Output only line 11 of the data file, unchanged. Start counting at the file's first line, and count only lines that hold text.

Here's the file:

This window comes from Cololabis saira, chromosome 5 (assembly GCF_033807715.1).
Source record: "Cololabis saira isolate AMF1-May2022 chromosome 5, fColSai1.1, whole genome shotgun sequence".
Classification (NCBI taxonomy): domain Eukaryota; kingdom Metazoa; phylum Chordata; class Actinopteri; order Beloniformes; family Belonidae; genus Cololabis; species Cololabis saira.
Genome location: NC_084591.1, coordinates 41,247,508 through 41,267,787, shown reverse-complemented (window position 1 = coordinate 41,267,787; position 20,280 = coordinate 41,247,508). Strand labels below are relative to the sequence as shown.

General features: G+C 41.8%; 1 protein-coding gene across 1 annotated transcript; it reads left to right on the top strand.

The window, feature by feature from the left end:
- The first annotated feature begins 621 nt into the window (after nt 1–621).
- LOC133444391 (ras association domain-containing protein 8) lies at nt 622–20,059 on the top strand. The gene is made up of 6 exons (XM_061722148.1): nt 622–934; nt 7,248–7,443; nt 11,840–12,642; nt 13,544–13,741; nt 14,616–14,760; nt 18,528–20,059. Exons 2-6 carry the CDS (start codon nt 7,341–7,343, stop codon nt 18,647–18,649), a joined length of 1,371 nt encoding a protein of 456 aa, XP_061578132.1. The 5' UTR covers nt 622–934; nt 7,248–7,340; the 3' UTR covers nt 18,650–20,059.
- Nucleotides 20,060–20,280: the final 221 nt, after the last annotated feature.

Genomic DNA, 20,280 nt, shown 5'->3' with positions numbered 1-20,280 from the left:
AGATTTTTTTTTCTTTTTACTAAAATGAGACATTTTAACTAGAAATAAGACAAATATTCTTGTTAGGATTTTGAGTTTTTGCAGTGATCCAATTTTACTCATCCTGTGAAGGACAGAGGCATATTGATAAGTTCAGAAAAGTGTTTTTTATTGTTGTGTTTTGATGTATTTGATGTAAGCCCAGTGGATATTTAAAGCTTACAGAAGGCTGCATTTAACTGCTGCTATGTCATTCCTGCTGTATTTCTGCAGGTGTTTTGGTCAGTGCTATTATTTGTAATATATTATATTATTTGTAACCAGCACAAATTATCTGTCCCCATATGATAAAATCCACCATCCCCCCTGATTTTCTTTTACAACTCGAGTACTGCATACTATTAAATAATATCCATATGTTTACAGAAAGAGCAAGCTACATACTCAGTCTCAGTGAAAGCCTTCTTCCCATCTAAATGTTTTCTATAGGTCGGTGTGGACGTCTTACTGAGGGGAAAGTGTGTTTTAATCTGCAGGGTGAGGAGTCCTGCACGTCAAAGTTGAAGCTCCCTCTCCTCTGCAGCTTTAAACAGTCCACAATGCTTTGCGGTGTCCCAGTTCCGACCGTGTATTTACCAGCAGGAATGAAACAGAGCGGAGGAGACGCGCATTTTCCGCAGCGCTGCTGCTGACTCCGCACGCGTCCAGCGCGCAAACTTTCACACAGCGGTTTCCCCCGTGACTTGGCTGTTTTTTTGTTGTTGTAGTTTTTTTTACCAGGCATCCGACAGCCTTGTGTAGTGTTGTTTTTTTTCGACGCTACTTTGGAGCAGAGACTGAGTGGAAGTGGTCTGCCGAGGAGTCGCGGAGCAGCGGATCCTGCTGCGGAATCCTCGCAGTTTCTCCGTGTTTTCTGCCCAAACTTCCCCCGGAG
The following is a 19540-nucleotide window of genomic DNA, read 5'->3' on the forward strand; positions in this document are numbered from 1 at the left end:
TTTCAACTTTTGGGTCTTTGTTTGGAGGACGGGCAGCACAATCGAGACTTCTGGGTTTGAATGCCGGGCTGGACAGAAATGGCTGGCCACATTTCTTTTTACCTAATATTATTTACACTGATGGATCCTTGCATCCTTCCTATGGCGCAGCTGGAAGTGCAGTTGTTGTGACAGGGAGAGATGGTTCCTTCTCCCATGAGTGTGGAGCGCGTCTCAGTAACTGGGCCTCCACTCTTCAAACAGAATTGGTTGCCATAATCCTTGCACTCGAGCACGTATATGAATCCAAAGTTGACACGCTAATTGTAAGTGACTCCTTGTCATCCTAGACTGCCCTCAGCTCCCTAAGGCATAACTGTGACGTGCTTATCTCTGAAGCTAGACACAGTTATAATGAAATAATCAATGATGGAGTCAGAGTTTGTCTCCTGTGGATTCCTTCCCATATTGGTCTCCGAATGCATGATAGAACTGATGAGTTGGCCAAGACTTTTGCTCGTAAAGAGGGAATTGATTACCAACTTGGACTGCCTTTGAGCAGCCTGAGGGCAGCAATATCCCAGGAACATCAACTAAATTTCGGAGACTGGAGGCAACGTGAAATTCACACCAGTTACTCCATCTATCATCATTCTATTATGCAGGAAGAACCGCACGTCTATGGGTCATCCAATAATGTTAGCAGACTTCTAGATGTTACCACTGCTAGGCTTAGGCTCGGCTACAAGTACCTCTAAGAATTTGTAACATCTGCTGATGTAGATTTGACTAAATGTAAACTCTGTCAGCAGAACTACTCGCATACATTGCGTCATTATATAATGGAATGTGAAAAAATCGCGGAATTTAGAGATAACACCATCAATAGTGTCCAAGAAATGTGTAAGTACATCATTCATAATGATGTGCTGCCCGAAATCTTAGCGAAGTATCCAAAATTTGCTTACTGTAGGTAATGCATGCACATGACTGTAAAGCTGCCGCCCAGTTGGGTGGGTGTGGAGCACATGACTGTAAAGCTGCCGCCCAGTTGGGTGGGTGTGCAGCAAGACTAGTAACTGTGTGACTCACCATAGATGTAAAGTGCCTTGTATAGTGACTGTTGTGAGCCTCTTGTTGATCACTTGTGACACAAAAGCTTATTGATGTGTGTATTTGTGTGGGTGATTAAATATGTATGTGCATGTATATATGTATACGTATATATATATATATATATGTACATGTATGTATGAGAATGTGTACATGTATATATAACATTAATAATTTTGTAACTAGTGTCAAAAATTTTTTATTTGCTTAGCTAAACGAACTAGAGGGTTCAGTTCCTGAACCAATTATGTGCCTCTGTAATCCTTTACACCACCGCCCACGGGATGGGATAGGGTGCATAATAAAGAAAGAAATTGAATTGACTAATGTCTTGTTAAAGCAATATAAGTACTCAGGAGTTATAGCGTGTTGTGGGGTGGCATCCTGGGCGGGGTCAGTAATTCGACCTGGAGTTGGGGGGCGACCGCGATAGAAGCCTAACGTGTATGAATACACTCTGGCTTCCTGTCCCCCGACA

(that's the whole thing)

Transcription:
AGATTTTTTTTTCTTTTTACTAAAATGAGACATTTTAACTAGAAATAAGACAAATATTCTTGTTAGGATTTTGAGTTTTTGCAGTGATCCAATTTTACTCATCCTGTGAAGGACAGAGGCATATTGATAAGTTCAGAAAAGTGTTTTTTATTGTTGTGTTTTGATGTATTTGATGTAAGCCCAGTGGATATTTAAAGCTTACAGAAGGCTGCATTTAACTGCTGCTATGTCATTCCTGCTGTATTTCTGCAGGTGTTTTGGTCAGTGCTATTATTTGTAATATATTATATTATTTGTAACCAGCACAAATTATCTGTCCCCATATGATAAAATCCACCATCCCCCCTGATTTTCTTTTACAACTCGAGTACTGCATACTATTAAATAATATCCATATGTTTACAGAAAGAGCAAGCTACATACTCAGTCTCAGTGAAAGCCTTCTTCCCATCTAAATGTTTTCTATAGGTCGGTGTGGACGTCTTACTGAGGGGAAAGTGTGTTTTAATCTGCAGGGTGAGGAGTCCTGCACGTCAAAGTTGAAGCTCCCTCTCCTCTGCAGCTTTAAACAGTCCACAATGCTTTGCGGTGTCCCAGTTCCGACCGTGTATTTACCAGCAGGAATGAAACAGAGCGGAGGAGACGCGCATTTTCCGCAGCGCTGCTGCTGACTCCGCACGCGTCCAGCGCGCAAACTTTCACACAGCGGTTTCCCCCGTGACTTGGCTGTTTTTTTGTTGTTGTAGTTTTTTTTACCAGGCATCCGACAGCCTTGTGTAGTGTTGTTTTTTTTCGACGCTACTTTGGAGCAGAGACTGAGTGGAAGTGGTCTGCCGAGGAGTCGCGGAGCAGCGGATCCTGCTGCGGAATCCTCGCAGTTTCTCCGTGTTTTCTGCCCAAACTTCCCCCGGAG